4. Lord Blackburn clearly saw no conflict between the exclusionary rule and Lord Justice Clerk Moncreiff’s proposition that the Court was entitled to be put in the position that the parties stood before they signed: (1877) 5 R 58, 64. In River Wear Commissioners v Adamson (1877) 2 App Cas 743, 763 he had already acknowledged that the court should look beyond the language of the contract and see what the circumstances were with reference to which the words were used. As he put it, the meaning of words varies according to the circumstances with respect to which they are used. It was the reasons that Lord Gifford articulated in Inglis v Buttery (1877) 5 R 58, 69-70, that persuaded him that to admit evidence of prior negotiations would be a step too far. I think that what appealed to Lord Blackburn still holds true today. If more is needed, Lord Hoffmann’s analysis provides it. As he has indicated, it would only be if your Lordships were confident that the rule was impeding the proper development of the law or contrary to public policy that it would be right for it to be departed from. That this is so has not, as I see it, been demonstrated.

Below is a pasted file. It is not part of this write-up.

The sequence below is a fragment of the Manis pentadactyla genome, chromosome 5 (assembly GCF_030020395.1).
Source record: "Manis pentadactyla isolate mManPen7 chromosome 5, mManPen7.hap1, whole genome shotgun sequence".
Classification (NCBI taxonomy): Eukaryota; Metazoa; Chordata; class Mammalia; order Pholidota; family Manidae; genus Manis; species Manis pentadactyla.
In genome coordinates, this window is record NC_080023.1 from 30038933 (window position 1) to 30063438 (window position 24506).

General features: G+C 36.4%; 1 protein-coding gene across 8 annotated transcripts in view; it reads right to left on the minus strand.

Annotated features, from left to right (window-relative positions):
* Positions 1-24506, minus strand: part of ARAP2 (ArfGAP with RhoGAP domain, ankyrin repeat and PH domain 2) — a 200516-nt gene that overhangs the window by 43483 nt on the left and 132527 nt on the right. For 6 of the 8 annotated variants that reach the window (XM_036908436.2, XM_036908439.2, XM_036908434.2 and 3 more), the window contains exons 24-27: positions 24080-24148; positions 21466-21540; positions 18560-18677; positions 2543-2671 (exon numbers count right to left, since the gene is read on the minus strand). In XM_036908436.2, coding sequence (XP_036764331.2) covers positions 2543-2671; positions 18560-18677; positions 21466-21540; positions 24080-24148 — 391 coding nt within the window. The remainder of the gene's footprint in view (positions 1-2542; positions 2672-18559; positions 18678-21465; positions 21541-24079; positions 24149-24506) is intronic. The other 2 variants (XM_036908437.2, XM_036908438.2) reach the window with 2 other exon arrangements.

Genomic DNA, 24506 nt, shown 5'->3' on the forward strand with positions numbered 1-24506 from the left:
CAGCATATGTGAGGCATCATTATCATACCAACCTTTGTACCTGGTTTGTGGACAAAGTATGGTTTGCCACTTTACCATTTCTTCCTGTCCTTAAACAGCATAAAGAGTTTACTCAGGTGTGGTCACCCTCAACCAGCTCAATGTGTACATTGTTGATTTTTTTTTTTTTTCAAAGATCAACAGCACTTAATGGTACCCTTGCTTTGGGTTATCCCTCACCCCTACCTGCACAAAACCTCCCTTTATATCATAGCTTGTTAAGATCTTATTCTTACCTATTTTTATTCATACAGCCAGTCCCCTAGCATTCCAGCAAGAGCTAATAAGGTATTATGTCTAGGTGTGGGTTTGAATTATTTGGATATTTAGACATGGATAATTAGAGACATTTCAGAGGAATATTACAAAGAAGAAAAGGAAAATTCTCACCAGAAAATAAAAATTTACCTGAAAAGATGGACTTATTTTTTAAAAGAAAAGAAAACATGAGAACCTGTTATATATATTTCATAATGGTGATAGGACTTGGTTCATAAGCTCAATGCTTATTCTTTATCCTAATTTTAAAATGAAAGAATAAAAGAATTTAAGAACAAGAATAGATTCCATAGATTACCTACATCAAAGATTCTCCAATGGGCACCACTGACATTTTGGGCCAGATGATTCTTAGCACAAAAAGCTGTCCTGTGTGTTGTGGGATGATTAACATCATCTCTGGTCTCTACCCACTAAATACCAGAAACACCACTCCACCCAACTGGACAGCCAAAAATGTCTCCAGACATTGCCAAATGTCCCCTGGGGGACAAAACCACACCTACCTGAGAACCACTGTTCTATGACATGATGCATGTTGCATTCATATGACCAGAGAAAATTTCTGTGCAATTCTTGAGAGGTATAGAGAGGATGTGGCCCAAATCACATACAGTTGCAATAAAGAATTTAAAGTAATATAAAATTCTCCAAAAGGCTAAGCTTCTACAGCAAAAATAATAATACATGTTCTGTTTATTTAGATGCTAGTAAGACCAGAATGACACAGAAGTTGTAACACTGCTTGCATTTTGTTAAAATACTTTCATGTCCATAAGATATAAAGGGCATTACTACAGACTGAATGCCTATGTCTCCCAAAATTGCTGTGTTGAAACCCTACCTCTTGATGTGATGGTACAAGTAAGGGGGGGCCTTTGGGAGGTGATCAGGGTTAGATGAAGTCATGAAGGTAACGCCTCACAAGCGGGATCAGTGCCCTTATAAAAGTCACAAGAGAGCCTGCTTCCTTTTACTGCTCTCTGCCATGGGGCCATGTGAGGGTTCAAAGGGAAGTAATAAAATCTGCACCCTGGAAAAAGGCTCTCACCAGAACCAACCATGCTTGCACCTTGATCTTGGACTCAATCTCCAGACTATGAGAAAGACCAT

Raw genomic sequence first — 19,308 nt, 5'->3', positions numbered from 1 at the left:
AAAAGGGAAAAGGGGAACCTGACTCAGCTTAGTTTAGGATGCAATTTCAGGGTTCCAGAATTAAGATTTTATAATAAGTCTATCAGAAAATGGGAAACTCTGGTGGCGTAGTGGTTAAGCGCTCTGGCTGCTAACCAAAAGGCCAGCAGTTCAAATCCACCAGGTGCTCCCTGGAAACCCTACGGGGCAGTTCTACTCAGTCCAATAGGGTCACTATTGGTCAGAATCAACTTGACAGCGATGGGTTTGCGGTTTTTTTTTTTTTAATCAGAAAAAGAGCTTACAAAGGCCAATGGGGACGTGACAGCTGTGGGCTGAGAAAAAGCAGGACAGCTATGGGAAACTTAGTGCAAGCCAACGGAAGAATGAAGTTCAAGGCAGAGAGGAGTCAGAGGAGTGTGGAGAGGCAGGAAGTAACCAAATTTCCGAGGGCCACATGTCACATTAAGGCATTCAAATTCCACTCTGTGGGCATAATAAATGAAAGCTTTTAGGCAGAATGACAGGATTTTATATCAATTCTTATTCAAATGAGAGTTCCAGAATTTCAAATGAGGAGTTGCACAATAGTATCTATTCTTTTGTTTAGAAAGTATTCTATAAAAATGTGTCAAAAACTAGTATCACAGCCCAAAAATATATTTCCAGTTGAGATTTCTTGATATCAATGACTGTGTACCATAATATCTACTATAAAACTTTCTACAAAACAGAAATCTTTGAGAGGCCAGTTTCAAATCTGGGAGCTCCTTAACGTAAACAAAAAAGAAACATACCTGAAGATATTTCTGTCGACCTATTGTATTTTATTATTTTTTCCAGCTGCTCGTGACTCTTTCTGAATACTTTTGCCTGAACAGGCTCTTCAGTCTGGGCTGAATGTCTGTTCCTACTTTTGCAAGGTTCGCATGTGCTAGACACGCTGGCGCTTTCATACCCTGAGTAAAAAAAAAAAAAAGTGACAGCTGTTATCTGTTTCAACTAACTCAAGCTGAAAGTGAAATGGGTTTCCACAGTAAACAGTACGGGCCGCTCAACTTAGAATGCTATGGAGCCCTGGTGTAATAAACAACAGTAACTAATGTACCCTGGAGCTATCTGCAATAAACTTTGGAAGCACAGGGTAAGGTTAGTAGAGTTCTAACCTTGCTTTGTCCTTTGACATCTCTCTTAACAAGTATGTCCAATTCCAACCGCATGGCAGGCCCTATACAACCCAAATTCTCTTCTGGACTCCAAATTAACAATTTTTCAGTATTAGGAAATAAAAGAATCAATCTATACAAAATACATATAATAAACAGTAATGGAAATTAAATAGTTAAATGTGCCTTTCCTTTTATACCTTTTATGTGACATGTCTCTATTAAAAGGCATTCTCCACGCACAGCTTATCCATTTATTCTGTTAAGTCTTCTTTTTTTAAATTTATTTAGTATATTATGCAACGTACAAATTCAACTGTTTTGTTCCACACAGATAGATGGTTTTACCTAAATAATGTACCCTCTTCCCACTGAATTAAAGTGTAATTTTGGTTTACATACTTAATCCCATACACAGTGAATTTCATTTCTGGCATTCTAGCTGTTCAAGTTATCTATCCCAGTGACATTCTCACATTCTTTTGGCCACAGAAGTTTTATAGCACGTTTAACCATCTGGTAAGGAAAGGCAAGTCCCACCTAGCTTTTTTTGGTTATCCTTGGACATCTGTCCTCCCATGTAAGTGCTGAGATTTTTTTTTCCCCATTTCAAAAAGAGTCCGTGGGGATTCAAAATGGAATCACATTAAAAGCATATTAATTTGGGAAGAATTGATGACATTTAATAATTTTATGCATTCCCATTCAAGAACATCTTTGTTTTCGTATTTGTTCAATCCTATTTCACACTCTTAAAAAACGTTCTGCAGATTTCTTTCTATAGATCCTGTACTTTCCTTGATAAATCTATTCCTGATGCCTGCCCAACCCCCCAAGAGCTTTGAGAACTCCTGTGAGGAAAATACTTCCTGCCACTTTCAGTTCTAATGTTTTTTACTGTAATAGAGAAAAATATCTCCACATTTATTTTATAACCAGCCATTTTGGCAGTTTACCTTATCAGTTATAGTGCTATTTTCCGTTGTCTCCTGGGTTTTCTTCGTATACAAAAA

My Lords,

5. On 16 October 2001 Chartbrook Ltd (“Chartbrook”) entered into an agreement with Persimmon Homes Ltd (“Persimmon”), a well-known house-builder, for the development of a site in Wandsworth which Chartbrook had recently acquired. The structure of the agreement was that Persimmon would obtain planning permission and then, pursuant to a licence from Chartbrook, enter into possession, construct a mixed residential and commercial development (commercial premises below, flats above, parking in the basement) and sell the properties on long leases. Chartbrook would grant the leases at the direction of Persimmon, which would receive the proceeds for its own account and pay Chartbrook an agreed price for the land. Planning permission was duly granted and the development was built, but there is a dispute over the price which became payable.